THERE was little common ground between sides arguing if genetically modified (GM) and conventional crops should co-exist in WA, during a forum at Williams last week.
It appears that if the GM moratorium in WA is lifted, growers wanting to market their canola as non-GM would have to test it to prove it had no more than 0.9pc GM contamination, and this could be time consuming and expensive.
It could also rule out the non-GM canola market in Japan which, according to representatives of the Japanese Consumers Union at the Williams meeting, did not want any GM contamination.
Namiko Ono, from the No GMO Campaign run by the union, said it would make no sense to import non-GM canola from WA if its producers were starting off with 0.9pc GM material in their seed.
"If you recognise 0.9pc GM content for non-GM canola as non-GM market then you are going to be disappointed, " she said.
"What we require is zero per cent GM."
The 0.9pc "adventitious presence" (AP) was agreed to by Australian industry groups, including WAFarmers, when the Grains Research and Development Corporation (GRDC) taskforce set up GM canola protocols for Australia.
Supply chain chairman on the GRDC's taskforce and former CBH chairman Rob Sewell said the 0.9pc was a world GM protocol established in Cartagena 10 years ago and accepted by most markets around the world.
He said the dropping of the moratoria in eastern Australia in November came faster than anticipated and the only weakness in the protocols was a lack of a rapid and cheap testing process for storage and bulk handlers.
Mr Sewell, who was on a panel at the meeting, said receiving companies had identified there would be increased production and profit with GM canola and were prepared to use some of the profit to pay for testing to at their sites.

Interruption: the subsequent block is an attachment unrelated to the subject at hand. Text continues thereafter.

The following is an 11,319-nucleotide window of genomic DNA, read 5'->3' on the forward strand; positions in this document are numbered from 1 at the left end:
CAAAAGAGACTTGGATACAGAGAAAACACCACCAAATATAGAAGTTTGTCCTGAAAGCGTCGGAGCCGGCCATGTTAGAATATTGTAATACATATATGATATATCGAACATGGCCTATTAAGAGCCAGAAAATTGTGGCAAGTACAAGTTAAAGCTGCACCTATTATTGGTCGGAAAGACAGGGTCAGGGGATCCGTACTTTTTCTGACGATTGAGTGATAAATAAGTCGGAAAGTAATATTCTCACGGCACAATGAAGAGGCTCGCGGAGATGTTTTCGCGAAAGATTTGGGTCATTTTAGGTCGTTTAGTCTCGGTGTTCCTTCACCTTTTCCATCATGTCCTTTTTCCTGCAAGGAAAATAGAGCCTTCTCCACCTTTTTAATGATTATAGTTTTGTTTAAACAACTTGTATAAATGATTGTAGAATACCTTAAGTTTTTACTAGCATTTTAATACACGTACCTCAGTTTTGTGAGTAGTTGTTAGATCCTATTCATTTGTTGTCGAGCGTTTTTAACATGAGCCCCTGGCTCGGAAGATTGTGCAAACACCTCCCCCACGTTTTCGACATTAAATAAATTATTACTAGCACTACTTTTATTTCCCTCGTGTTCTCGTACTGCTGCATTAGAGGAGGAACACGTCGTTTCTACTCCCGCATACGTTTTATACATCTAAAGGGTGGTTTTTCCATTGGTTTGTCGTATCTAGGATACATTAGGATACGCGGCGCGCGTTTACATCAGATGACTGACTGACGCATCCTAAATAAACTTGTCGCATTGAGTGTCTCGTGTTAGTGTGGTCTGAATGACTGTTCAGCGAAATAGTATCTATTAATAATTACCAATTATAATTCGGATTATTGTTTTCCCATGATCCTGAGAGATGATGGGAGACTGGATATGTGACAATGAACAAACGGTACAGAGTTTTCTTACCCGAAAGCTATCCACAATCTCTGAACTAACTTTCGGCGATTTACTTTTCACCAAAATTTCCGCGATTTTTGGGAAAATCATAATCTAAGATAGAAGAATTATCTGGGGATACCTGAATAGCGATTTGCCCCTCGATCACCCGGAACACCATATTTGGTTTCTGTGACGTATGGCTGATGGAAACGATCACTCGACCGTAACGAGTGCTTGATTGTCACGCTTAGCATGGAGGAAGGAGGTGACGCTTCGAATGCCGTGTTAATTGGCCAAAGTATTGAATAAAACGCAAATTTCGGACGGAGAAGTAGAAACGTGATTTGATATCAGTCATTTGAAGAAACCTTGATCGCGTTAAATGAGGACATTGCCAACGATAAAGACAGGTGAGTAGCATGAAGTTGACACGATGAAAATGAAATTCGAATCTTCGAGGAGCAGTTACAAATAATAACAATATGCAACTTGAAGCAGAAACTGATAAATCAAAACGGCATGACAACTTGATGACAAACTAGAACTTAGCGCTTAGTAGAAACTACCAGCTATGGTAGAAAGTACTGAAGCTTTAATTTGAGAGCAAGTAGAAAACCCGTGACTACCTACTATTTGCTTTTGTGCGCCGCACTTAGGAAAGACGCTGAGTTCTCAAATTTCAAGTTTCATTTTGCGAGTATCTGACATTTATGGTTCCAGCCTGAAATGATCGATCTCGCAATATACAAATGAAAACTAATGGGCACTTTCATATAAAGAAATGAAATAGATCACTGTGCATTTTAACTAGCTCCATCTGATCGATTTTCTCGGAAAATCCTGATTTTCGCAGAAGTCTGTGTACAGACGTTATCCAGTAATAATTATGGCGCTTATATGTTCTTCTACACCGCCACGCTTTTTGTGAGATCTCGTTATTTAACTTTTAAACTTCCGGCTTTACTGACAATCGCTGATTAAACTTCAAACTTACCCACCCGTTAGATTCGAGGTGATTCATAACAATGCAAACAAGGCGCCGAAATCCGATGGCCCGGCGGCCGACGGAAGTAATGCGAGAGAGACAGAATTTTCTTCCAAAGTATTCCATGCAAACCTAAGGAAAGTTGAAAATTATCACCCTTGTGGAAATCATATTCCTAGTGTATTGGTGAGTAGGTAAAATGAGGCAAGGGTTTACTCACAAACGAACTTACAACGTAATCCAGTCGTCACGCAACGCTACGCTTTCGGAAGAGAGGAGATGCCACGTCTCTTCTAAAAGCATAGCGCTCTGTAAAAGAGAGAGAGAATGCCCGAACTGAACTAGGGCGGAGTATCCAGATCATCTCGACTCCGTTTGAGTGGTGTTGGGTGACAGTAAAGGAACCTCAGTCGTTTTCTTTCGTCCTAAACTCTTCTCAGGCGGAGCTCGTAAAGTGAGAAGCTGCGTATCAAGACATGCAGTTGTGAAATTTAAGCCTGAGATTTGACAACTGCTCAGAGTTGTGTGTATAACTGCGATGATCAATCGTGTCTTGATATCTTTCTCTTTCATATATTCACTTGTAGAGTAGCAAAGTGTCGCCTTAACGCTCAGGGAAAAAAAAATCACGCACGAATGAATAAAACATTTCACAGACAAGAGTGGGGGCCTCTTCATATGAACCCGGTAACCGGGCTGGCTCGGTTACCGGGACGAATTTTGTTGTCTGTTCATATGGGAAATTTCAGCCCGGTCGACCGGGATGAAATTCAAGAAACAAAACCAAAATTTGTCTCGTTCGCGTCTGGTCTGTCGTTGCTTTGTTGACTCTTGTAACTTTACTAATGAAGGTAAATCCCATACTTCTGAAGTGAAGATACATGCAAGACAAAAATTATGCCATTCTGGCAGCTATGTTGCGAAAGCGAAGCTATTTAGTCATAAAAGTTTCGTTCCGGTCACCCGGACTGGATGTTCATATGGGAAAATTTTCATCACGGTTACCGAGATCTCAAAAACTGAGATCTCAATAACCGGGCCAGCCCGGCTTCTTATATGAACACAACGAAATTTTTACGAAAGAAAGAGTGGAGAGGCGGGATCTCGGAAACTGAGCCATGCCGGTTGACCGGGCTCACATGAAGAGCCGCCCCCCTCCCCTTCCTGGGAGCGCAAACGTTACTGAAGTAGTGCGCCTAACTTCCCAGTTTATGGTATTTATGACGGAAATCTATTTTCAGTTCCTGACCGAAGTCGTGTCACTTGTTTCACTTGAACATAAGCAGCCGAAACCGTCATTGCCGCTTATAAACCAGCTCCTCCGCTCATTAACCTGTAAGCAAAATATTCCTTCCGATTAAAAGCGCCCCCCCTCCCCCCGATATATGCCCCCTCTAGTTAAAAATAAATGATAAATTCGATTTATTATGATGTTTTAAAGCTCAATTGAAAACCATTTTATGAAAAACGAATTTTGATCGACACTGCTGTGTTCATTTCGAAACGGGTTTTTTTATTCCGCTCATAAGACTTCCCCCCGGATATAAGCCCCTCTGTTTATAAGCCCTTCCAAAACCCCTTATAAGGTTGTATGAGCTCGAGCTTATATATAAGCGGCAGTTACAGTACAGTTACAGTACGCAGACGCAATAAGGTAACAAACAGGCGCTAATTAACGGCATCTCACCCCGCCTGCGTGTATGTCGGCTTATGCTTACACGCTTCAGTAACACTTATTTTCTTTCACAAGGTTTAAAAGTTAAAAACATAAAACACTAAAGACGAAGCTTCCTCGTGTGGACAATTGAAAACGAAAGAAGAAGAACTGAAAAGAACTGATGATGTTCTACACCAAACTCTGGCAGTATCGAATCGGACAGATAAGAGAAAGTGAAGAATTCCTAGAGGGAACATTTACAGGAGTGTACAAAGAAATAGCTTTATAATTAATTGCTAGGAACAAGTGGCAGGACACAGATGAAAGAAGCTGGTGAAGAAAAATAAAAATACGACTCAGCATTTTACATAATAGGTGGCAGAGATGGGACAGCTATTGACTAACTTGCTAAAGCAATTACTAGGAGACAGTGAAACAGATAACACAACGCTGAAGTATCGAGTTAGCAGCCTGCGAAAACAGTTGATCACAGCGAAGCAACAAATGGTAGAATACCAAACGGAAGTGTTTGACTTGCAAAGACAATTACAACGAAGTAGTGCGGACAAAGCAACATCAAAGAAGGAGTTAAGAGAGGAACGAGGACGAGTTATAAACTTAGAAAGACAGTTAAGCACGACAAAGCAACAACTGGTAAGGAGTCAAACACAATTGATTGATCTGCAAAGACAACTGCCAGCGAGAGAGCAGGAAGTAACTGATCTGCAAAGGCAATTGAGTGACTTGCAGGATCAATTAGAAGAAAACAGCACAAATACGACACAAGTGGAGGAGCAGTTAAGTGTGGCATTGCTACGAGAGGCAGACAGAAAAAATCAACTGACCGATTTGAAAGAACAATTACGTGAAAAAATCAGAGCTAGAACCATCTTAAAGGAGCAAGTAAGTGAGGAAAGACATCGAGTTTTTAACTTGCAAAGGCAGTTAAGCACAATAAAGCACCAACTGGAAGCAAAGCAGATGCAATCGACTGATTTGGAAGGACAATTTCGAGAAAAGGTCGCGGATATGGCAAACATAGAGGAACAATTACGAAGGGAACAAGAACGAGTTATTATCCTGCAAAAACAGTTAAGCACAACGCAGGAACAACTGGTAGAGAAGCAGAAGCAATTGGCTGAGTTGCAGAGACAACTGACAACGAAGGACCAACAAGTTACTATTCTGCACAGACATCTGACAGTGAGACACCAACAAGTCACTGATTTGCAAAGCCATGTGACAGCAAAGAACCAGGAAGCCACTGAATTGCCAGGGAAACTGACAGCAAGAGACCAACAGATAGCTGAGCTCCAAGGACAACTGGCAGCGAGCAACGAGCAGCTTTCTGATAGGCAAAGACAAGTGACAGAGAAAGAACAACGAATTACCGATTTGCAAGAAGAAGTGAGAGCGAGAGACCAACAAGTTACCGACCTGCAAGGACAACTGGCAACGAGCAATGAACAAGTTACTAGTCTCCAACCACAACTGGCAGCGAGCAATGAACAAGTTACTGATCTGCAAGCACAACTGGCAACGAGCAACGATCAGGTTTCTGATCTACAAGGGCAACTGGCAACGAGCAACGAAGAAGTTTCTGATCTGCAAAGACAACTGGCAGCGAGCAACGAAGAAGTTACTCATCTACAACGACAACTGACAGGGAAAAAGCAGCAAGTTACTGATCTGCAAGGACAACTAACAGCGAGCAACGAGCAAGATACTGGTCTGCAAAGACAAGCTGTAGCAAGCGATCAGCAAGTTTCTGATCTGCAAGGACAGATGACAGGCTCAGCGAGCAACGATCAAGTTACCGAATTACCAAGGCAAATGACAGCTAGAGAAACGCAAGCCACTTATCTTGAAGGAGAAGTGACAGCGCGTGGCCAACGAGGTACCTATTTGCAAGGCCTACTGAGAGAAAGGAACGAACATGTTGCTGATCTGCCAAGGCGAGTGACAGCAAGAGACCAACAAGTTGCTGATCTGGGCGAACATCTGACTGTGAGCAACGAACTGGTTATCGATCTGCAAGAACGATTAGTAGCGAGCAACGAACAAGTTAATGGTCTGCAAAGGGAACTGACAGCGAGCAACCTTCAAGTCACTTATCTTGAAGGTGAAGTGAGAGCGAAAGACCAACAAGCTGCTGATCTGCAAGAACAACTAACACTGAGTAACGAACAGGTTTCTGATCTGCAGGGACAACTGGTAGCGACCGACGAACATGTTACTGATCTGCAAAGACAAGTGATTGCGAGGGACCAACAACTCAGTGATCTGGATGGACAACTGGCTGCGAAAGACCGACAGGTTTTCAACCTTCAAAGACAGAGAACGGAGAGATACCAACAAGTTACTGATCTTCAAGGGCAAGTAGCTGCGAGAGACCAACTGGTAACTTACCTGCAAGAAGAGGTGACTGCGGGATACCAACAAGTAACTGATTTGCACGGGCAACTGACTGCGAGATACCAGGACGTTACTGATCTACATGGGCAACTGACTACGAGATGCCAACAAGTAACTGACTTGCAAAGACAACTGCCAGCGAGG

"The receival companies are all committed to becoming involved in fast testing facilities to ensure non-GM is non-GM," he said.
Rose Crane, who chaired the meeting, said the Australian Oilseeds Federation (AOF) had informed eastern states growers who wanted to market non-GM canola that they had to "ensure the status" of their seed before planting.
But the information, disseminated through a GRDC magazine, came too late for many growers who had already planted their crops.
Network of Concerned Farmers national spokeswoman Julie Newman, also on the panel, said the only reliable test available was the PCR test which would cost about $1000 and take about two weeks to get the results.
"To be sure growers are not above the 0.9pc the farmers will have to park the vehicle up to two weeks and pay $1000 for the test," Mrs Newman said.
Under the protocols conventional canola that goes into a GM silo at harvest will not need to be tested and this could prove easier than paying for tests and accepting liability on canola recalled due to GM contamination.
The protocols say GM canola growers must provide a five-metre buffer zone between their crops and those of their neighbours while farmers opting to market their grain as non-GM will have to ensure it contained no more than 0.9pc GM material.
Ms Ono said it was wrong that non-GM canola growers should be held liable for contamination because they were there first.
"Nobody has the right to stop anybody from doing what they have been doing in the past and if somebody comes along and prevents them from doing it then really it is their problem and their liability that should be on the line," she said.
"We think it is inhumane that anybody should come and pollute your field and then it becomes your responsibility for what has happened."